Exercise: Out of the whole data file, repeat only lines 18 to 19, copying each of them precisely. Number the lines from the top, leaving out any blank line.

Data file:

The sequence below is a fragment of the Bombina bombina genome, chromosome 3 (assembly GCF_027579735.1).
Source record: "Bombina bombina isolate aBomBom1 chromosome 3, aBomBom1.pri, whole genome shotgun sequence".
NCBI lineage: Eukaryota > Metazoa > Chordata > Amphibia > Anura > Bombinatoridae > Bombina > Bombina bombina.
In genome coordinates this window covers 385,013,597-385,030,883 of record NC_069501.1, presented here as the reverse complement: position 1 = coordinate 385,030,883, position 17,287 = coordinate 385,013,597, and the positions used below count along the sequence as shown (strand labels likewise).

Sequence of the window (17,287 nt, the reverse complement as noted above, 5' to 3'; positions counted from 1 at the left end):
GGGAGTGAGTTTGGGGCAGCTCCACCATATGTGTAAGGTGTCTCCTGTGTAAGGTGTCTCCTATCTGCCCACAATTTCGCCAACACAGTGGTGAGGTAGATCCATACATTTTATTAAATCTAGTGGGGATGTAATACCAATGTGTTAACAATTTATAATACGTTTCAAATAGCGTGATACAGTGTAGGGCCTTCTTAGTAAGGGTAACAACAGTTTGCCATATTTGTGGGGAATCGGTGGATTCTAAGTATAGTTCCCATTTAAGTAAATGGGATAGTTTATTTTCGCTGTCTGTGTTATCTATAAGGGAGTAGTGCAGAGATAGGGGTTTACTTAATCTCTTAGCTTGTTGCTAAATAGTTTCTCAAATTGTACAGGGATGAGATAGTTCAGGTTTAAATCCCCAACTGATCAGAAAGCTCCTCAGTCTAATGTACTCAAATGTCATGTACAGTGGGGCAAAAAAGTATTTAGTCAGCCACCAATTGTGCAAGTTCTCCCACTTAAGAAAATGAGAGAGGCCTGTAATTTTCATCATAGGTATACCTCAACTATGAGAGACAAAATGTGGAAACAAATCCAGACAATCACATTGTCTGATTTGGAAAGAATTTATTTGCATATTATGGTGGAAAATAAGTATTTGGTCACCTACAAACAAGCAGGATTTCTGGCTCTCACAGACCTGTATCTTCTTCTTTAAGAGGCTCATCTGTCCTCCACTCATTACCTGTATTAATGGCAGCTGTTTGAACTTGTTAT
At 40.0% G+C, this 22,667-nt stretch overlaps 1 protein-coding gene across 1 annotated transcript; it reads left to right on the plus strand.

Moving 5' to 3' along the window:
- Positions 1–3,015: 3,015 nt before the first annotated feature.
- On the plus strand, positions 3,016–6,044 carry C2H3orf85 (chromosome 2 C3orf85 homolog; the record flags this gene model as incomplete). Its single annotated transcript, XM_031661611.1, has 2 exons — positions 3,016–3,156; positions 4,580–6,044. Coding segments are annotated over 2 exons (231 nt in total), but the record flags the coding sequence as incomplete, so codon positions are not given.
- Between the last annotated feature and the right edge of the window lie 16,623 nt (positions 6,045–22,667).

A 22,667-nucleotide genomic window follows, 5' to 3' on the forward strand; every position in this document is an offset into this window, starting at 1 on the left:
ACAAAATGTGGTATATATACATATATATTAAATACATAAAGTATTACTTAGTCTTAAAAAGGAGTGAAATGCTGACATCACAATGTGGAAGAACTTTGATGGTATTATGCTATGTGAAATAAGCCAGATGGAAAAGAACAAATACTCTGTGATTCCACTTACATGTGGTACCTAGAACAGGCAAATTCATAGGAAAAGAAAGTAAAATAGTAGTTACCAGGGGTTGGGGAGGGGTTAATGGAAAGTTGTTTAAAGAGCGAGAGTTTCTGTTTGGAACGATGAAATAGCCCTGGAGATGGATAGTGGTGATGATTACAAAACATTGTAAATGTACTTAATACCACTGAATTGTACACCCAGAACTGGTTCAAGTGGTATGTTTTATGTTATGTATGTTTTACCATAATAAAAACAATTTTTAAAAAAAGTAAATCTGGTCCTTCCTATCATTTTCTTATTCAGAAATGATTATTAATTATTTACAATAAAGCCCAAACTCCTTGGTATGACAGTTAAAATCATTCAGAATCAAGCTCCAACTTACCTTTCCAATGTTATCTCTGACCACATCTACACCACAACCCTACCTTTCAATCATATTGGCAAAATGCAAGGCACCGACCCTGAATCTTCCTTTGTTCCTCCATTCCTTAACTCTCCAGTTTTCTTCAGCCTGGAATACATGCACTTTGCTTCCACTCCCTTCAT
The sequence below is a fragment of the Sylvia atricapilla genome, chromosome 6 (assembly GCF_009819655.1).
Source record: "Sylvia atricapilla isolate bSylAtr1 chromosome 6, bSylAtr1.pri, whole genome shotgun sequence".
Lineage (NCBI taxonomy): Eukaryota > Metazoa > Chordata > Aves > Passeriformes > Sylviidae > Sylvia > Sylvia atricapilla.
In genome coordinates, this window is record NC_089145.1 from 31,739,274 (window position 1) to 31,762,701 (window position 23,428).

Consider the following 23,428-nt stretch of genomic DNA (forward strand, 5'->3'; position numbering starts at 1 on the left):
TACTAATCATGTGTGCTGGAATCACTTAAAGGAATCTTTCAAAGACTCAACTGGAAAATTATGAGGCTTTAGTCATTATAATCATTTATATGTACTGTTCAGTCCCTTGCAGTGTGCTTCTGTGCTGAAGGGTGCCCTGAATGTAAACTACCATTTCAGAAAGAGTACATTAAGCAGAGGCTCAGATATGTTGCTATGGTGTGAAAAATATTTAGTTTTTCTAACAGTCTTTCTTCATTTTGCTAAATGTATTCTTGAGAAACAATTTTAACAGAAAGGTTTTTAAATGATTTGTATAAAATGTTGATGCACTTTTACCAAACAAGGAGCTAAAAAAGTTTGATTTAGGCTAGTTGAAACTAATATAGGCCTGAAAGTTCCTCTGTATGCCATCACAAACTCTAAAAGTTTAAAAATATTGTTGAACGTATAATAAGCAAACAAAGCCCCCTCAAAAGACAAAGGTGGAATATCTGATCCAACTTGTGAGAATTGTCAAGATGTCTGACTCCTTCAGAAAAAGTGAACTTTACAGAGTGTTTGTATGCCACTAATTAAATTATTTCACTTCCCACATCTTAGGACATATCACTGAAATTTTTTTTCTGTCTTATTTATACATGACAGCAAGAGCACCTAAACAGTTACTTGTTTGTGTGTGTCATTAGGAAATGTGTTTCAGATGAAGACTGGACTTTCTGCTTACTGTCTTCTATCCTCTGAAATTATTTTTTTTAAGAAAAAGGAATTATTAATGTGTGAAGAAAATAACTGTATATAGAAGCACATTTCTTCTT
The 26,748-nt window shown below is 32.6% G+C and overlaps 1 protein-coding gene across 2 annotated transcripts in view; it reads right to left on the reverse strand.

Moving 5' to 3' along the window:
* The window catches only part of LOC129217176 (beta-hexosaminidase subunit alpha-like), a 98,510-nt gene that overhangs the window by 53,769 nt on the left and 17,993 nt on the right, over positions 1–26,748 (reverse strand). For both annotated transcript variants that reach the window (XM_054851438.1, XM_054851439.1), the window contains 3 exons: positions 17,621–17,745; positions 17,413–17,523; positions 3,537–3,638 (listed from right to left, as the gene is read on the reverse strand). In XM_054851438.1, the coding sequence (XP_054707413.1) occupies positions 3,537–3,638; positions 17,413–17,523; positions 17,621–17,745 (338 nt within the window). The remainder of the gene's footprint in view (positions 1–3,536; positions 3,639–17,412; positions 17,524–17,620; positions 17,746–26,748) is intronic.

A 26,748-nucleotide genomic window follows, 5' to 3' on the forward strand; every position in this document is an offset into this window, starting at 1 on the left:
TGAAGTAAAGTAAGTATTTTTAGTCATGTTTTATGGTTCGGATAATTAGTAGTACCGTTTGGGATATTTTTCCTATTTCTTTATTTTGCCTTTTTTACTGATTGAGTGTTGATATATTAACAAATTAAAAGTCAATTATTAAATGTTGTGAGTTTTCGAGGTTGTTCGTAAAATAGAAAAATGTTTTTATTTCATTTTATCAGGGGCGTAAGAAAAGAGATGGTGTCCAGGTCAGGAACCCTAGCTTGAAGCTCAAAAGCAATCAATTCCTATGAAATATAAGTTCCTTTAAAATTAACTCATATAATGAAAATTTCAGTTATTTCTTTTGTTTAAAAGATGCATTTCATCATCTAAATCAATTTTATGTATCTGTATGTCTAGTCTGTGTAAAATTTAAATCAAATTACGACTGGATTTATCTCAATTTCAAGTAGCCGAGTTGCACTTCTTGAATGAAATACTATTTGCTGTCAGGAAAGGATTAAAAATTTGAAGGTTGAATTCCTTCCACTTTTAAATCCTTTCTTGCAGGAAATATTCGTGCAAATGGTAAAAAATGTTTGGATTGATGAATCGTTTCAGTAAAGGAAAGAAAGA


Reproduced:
Consider the following 23,428-nt stretch of genomic DNA (forward strand, 5'->3'; position numbering starts at 1 on the left):
TACTAATCATGTGTGCTGGAATCACTTAAAGGAATCTTTCAAAGACTCAACTGGAAAATTATGAGGCTTTAGTCATTATAATCATTTATATGTACTGTTCAGTCCCTTGCAGTGTGCTTCTGTGCTGAAGGGTGCCCTGAATGTAAACTACCATTTCAGAAAGAGTACATTAAGCAGAGGCTCAGATATGTTGCTATGGTGTGAAAAATATTTAGTTTTTCTAACAGTCTTTCTTCATTTTGCTAAATGTATTCTTGAGAAACAATTTTAACAGAAAGGTTTTTAAATGATTTGTATAAAATGTTGATGCACTTTTACCAAACAAGGAGCTAAAAAAGTTTGATTTAGGCTAGTTGAAACTAATATAGGCCTGAAAGTTCCTCTGTATGCCATCACAAACTCTAAAAGTTTAAAAATATTGTTGAACGTATAATAAGCAAACAAAGCCCCCTCAAAAGACAAAGGTGGAATATCTGATCCAACTTGTGAGAATTGTCAAGATGTCTGACTCCTTCAGAAAAAGTGAACTTTACAGAGTGTTTGTATGCCACTAATTAAATTATTTCACTTCCCACATCTTAGGACATATCACTGAAATTTTTTTTCTGTCTTATTTATACATGACAGCAAGAGCACCTAAACAGTTACTTGTTTGTGTGTGTCATTAGGAAATGTGTTTCAGATGAAGACTGGACTTTCTGCTTACTGTCTTCTATCCTCTGAAATTATTTTTTTTAAGAAAAAGGAATTATTAATGTGTGAAGAAAATAACTGTATATAGAAGCACATTTCTTCTT